After the response, jot down the first three sensations, emotions, or thoughts on your mind. This creates momentary awareness and helps with recall later. Set a timer for 15 minutes. Give the response and reward time to take effect. Review your notes and ask yourself if you still feel the same urge. If not, then you have found the reward that satisfies your craving. If yes, the reward is something else, try again.

It’s important to isolate the cue. Like rewards, cues are often obvious in retrospect but hard to uncover. Each time you feel the cravings arise, make a quick note of where you are, what time it is, how you feel, who else is around, what you’ve just been doing or thinking about. Review your notes for patterns to identify the cues for your craving.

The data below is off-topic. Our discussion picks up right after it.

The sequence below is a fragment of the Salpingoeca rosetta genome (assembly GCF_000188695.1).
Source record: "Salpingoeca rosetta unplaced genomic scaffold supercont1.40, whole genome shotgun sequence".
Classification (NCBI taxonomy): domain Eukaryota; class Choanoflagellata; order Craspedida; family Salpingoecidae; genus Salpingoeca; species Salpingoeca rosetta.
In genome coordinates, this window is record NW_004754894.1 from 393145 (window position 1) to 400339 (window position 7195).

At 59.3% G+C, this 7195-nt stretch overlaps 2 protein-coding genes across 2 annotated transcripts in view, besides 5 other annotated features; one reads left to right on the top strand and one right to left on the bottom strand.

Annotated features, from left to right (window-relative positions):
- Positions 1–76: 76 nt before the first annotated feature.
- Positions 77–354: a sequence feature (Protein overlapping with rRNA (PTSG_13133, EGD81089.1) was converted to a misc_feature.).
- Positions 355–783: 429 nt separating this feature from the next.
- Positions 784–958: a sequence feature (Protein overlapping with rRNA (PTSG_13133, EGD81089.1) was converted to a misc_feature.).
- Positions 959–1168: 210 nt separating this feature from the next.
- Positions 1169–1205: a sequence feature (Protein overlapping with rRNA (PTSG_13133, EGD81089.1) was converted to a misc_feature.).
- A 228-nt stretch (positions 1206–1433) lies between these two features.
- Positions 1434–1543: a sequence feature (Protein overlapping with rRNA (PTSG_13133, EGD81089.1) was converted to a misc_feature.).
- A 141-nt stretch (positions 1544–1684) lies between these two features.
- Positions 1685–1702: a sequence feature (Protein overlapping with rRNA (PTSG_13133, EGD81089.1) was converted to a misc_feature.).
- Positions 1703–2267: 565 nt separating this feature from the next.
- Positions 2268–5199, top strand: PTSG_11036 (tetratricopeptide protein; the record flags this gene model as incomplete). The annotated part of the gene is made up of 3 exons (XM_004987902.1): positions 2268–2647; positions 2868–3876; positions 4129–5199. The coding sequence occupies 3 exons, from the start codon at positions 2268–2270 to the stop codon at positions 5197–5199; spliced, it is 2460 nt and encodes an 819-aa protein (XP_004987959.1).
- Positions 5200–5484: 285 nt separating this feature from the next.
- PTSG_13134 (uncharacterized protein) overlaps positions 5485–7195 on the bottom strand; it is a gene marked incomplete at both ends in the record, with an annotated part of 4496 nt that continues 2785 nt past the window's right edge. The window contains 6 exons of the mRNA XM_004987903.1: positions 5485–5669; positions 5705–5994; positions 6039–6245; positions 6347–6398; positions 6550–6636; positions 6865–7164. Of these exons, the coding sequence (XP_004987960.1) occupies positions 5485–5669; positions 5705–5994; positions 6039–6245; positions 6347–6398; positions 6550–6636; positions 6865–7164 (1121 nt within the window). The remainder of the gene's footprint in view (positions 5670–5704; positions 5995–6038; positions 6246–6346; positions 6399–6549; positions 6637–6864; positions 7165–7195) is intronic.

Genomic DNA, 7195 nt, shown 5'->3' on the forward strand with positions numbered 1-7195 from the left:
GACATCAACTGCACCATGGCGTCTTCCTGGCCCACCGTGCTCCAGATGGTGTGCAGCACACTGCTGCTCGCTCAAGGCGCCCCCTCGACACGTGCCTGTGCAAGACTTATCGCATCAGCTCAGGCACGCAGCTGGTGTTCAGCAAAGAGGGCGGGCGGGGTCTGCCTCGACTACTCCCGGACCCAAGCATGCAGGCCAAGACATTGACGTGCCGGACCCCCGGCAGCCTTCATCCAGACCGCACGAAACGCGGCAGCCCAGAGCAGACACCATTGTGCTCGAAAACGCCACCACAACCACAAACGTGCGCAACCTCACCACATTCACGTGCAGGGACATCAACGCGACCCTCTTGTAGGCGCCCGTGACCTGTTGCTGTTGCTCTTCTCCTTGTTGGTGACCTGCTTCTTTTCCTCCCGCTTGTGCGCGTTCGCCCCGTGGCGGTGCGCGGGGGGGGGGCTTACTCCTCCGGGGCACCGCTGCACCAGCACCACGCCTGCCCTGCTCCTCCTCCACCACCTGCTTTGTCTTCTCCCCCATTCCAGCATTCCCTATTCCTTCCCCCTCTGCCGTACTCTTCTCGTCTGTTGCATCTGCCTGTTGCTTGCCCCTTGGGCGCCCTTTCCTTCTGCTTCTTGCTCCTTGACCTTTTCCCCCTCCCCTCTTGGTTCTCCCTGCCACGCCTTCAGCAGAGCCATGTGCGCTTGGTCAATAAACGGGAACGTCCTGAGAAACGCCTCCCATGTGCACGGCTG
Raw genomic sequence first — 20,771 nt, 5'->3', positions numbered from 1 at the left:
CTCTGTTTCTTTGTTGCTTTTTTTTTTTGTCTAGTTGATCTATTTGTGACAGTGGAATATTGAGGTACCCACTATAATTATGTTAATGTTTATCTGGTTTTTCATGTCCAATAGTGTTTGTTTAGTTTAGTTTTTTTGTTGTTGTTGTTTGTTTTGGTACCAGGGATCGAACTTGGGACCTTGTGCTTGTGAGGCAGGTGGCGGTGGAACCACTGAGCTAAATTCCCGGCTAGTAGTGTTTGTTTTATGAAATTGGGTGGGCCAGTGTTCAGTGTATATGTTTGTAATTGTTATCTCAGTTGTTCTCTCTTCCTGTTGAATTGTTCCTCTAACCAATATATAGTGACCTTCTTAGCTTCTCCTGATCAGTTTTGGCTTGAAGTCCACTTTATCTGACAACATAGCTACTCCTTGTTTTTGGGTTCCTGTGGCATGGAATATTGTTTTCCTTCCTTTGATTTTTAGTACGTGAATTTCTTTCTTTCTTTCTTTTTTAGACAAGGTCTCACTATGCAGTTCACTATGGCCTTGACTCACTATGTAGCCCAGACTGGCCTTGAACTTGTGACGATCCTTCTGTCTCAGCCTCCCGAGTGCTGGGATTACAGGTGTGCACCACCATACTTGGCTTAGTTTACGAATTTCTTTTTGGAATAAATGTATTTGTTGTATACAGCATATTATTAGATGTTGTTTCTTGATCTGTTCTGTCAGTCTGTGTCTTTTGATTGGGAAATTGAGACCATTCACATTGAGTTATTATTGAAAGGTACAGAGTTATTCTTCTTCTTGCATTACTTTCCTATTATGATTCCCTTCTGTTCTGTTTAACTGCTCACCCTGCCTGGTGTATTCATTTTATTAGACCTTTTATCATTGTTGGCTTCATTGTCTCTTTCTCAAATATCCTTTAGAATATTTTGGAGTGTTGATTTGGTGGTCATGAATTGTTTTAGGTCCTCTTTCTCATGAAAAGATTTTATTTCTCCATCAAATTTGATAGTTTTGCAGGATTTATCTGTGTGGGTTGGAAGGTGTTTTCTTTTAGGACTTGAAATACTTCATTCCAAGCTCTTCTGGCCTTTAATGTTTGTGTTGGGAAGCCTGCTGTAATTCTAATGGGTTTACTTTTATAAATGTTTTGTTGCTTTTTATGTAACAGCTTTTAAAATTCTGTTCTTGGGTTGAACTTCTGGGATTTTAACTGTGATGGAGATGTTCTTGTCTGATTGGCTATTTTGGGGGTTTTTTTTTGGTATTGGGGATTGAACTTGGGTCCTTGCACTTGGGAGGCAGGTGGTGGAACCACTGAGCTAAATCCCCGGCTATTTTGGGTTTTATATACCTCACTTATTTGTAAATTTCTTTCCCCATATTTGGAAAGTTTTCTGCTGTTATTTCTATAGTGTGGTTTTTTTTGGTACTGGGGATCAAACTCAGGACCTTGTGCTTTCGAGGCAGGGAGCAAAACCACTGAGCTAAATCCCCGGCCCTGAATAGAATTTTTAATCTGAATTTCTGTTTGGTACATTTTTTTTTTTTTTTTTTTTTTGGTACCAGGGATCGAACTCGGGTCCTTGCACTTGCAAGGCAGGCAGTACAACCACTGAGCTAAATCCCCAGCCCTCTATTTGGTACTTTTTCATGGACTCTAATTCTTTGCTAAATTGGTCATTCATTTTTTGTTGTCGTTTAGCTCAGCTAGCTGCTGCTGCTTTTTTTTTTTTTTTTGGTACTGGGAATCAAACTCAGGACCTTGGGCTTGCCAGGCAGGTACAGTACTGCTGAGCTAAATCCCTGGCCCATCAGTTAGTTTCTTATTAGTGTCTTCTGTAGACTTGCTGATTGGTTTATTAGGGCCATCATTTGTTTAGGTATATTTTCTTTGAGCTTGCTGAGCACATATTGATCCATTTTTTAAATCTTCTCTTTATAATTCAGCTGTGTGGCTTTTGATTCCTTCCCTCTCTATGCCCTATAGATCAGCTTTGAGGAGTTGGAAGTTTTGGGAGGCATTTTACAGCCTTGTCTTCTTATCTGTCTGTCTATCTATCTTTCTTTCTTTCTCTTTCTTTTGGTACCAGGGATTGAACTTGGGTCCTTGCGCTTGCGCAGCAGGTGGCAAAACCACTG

Many cues are directly within our control and the quickest way to stop a response is to eliminate the cue (e.g. block websites, delete apps, disable notifications, end relationships). Eliminating cues is powerful because it requires no willpower. If you can not eliminate the cue, then you can design an alternative response that delivers the same reward because some cues are not possible or practical to eliminate (e.g., times of day, location of work, and colleagues).

Changing One of My Bad Habits

I started by choosing the response I wanted to change – reducing my time on social media (to less than 1 hour a day). The reward I chose was spending “phone-free” time with my toddler. I realized that when he wanted me to play “trains” with him, I had my phone in my hand looking at Facebook, Snapchat, or Instagram. This was not bringing either of us JOY. When my 3yo said, “Mommy, put your phone down and play with me”  I realized there was a colossal problem.